As it stands now, there clearly is some confusion as to who owns the Homeland Records masters. Did the rights revert or get assigned to the respective artists (including the estates of Glen Payne & George Younce in the case of the Cathedrals)? If so, then that would explain how StowTown is able to release one of those titles. Homeland (which is now defunct) was run primarily by Bill Traylor, who has been involved in a leadership role in other record companies both before and since. Although the Homeland label is no longer operational, Traylor (or some other successor in interest) may still retain the ownership rights to those masters. If so, did that party lease those titles to Curb, who in turn released them to streaming? And if they owned those masters, how did StowTown gain access to one of them for their own release pretty much immediately after they were just put on streaming anyway?

On the flip side, if Traylor (or some other such party) does NOT currently own those masters (and they are indeed the property of the respective artists, or at the very least, a holding company of sorts), then how did Curb get access to the albums to release them? While Homeland may have been connected in some way to Canaan Records in the past, I don’t think it was ever anything beyond a leasing agreement, so Canaan shouldn’t have retained any ownership rights. Someone would’ve had to make a deal with Curb/Word to release those titles.

I guess we’ll see which title(s) stay on streamers and which ones disappear in the coming weeks. If you don’t have any of these titles, I might recommend taking the extra step of purchasing a digital copy while you can…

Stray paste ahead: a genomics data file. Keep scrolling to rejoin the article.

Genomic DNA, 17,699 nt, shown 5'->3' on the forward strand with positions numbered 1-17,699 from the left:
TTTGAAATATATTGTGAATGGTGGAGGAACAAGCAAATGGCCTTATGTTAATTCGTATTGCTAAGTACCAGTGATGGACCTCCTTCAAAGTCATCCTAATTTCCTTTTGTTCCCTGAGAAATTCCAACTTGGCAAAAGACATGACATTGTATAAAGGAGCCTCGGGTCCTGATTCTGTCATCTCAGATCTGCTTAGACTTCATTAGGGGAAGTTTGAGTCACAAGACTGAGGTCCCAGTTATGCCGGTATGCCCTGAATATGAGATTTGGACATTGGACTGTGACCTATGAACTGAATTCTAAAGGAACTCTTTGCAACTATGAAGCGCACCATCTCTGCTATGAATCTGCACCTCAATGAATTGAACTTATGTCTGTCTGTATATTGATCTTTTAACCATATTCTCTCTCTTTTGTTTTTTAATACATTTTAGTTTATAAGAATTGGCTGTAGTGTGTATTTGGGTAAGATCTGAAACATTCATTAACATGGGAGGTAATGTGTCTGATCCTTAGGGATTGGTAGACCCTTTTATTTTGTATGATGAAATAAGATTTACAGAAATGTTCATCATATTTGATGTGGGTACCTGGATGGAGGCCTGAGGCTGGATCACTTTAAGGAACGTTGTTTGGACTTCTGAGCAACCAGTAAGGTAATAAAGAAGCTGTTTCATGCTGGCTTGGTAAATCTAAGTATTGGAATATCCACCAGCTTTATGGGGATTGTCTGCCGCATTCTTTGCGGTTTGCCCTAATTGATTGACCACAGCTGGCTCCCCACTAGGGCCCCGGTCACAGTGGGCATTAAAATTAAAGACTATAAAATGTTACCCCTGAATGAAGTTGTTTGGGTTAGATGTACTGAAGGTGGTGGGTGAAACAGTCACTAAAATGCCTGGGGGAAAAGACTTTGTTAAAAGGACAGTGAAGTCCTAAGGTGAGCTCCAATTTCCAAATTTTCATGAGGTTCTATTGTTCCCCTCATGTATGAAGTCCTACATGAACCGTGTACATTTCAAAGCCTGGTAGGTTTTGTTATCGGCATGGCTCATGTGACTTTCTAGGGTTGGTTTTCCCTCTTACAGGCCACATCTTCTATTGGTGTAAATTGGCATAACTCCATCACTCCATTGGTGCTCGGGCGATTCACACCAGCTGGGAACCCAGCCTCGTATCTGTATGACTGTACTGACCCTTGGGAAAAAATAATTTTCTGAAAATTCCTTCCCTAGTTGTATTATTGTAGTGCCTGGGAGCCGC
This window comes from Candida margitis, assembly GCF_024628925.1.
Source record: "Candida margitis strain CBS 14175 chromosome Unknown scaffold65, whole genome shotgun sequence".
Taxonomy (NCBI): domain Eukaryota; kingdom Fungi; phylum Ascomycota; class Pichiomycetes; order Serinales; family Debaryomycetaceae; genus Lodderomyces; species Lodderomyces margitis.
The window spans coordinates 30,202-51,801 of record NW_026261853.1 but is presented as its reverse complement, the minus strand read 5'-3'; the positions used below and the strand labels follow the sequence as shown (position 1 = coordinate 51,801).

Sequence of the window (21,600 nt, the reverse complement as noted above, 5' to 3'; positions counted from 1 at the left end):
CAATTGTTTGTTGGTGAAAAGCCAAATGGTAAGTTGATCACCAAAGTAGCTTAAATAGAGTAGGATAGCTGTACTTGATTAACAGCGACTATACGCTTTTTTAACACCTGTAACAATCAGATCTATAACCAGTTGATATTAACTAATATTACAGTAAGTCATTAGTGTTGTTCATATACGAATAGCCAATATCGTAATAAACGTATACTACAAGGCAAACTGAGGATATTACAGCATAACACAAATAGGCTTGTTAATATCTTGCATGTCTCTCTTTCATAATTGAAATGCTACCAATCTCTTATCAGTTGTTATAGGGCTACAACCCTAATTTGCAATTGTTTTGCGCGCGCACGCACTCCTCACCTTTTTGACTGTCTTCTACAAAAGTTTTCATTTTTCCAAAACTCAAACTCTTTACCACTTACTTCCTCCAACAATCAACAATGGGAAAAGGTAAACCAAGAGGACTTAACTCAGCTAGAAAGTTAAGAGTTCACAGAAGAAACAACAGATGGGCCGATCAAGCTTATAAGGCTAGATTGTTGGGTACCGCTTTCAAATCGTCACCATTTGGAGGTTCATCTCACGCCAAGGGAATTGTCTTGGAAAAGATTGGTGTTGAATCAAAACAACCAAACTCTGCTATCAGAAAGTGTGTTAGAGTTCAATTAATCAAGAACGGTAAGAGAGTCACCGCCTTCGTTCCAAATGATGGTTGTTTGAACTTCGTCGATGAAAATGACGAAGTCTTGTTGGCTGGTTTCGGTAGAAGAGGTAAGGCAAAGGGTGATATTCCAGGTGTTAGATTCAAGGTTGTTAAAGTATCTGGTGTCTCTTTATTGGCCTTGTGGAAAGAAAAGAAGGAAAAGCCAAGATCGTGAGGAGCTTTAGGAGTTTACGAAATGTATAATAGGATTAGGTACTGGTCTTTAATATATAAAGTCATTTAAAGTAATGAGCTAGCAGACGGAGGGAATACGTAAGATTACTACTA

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Kyle Boreing

Kyle Boreing

Kyle has been writing for MusicScribe since 2008. He is a musician, producer, arranger, and occasional quartet singer, who pays way too much attention to recordings. He is an alumni of Stamps-Baxter School of Music and has shared the stage with many different artists. He also really likes movies that are "so bad they're good." Visit his website at kyleboreing.com, or follow him on Twitter @kyleboreing.

6 Comments

  1. Brad

    Isn’t Bill Traylor Glen’s son in law? That may or may not have anything to do with this situation, but I was just thinking he may have family rights (like Ernie) as well as record company rights.

    Reply
    • Kyle Boreing

      He was…not sure if that connection is still there or not.

      Reply
  2. scottysearan

    Well I like the sound of vinyl so I digitize my collection.
    I like cds also. But I will buy vinyl where possible.

    Reply
  3. Brian Fuson

    I remember that High & Lifted Up, Worship His Glory, and Raise The Roof were part of a Homeland/Word distribution deal. Traylor did leave Benson around 87 or 88. If memory serves me right, he has a 1 year non compete. That’s why Goin In Style was originally released on Homeward Bound, which was the Cats publishing company, then after the year it was put out on Homeland.

    The Homeland ownership is anybody’s guess about who truly owned the rights. Traylor I would assume does, unless the group leased the rights to the recordings to him and retained ownership, similar to what The Booth Brothers did with Gaither.

    Reply
  4. Steve

    It would be so great to see classic SG records come into the streaming age. Thinking of a group like Gold City…it isn’t even the albums of the 80s or early 90s that are unavailable but an album like Walk The Talk (2003). That, I assume, is also an issue of a folded record label owning the rights to the album.

    Reply
  5. Tony Watson

    Bill was Glen’s son-in-law for several years but they divorced many years ago.

    Reply